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Eastern and Middle Eastern cultures have relied on cupping therapy for thousands of years, but it seems to have become popular in the US after seeing famous Olympic athletes having it done. As the name suggests, “cupping” involves placing several cups over strategic points on the body. The resulting suction redirects circulation, allowing blood and other fluids to flow to areas in need of healing. The cups are moved over the skin with a combination of gliding, shaking, popping, and/or rotating techniques while pulling up on the cup. The cup may also be “parked” for a short time to facilitate joint mobilization or soft tissue release. Cupping can reach deep into soft tissue and has been reported to have a sedating effect on the nervous system. Another reported benefit is the pulling of inflammation and toxins from the body tissues so that the skin and lymphatic system can eliminate them. Scar tissue can also be released quickly, despite the age of the injury.
Cupping can be done once for simple conditions/issues or post-athletic exertion (see below) but typically best applied over 4-6 sessions for a cumulative effect for more stubborn/chronic conditions. Cupping is not a “one and done” treatment approach due to the gradual effect of the vacuum to release soft tissue.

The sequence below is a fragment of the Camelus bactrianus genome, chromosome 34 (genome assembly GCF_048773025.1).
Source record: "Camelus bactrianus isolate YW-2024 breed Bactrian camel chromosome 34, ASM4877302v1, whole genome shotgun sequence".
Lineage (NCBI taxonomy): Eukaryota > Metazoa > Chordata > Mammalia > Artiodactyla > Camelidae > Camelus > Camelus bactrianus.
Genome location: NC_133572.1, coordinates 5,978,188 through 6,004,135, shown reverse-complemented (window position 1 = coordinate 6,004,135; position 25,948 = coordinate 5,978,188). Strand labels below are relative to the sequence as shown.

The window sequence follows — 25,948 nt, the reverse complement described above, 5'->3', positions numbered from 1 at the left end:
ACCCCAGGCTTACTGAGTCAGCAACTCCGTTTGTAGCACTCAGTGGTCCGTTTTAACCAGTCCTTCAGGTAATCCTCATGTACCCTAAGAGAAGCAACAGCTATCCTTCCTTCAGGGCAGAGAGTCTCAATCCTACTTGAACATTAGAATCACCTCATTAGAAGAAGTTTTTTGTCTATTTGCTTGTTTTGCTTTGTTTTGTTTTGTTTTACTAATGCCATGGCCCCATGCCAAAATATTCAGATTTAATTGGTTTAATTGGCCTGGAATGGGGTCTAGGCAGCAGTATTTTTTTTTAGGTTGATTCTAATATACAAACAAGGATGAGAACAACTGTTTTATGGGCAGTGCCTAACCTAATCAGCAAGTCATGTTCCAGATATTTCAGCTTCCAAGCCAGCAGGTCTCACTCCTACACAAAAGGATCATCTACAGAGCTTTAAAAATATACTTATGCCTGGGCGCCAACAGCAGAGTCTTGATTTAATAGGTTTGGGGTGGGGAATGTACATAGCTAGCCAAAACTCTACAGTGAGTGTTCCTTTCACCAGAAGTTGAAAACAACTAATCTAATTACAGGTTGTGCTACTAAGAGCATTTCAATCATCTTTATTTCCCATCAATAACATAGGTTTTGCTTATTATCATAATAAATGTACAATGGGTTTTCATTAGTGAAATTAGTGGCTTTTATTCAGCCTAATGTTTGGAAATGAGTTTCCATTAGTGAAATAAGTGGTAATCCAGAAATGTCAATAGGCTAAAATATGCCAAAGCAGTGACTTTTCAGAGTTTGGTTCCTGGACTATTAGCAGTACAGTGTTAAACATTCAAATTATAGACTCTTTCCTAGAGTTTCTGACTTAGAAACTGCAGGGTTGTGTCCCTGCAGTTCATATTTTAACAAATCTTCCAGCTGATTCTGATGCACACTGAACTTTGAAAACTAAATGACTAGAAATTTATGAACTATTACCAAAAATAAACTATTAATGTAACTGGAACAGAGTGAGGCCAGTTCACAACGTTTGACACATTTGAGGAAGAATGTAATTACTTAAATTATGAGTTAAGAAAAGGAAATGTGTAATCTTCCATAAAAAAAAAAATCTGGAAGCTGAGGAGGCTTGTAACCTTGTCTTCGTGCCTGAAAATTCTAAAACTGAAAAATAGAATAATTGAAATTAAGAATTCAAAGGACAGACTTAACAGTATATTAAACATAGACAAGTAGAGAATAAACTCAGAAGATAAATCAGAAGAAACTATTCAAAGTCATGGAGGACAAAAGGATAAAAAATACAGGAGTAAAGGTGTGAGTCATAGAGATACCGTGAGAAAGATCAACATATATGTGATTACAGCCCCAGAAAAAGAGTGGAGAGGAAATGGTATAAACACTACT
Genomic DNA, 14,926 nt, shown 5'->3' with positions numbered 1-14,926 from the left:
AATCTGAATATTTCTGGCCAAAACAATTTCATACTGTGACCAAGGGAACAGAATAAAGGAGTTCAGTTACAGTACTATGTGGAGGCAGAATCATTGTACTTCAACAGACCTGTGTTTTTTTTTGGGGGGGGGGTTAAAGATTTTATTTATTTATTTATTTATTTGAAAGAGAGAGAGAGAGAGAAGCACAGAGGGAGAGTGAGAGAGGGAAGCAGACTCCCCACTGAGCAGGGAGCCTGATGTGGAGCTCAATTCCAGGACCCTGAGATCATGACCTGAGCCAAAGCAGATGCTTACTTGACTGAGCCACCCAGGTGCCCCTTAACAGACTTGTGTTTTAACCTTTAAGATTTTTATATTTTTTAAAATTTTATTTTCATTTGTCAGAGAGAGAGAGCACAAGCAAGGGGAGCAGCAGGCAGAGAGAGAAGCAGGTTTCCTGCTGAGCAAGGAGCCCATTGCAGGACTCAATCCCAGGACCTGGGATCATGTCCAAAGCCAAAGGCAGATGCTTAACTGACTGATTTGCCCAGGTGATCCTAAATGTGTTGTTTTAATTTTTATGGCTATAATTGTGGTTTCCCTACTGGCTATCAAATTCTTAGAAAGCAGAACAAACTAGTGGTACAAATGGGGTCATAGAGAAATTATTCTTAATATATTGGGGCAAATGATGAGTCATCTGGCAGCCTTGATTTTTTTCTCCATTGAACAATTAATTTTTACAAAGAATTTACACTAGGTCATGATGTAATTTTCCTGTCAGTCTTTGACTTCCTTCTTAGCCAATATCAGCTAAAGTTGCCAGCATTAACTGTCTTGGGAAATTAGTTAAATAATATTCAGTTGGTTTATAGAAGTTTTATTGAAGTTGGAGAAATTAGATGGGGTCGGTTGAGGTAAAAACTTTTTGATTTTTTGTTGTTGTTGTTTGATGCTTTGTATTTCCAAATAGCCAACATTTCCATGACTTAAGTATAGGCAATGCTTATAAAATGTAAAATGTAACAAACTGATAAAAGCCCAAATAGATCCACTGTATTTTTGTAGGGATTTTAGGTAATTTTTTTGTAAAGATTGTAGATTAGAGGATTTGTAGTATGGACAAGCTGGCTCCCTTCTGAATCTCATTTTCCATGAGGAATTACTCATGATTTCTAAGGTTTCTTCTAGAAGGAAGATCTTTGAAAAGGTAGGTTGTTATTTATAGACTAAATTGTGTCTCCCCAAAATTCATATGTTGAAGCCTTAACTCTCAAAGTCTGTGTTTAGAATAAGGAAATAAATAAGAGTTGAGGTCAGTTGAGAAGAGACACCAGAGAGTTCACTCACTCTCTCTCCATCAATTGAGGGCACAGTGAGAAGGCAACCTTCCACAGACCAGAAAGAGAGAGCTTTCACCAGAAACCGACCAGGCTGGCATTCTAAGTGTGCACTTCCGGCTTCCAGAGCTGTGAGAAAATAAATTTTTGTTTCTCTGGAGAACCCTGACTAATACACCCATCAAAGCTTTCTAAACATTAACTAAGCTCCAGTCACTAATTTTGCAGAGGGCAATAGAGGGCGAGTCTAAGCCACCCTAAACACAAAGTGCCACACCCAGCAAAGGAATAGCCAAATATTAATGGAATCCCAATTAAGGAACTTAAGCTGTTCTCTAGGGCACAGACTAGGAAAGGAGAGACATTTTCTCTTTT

The most common misuse of cupping is overuse. Treatments to the same area are restricted to every 48 hours. Cupping is an option in the therapy setting to be used in combination with additional therapeutic applications chosen by your therapist.
Heather is certified in Ace cupping techniques, but it’s always wise to consult your primary physician if you have reservations. The risk of adverse effects from cupping has proven to be low in numerous studies. But if you have excessive bruising issues or are on blood thinners, some cupping methods may not be right for you.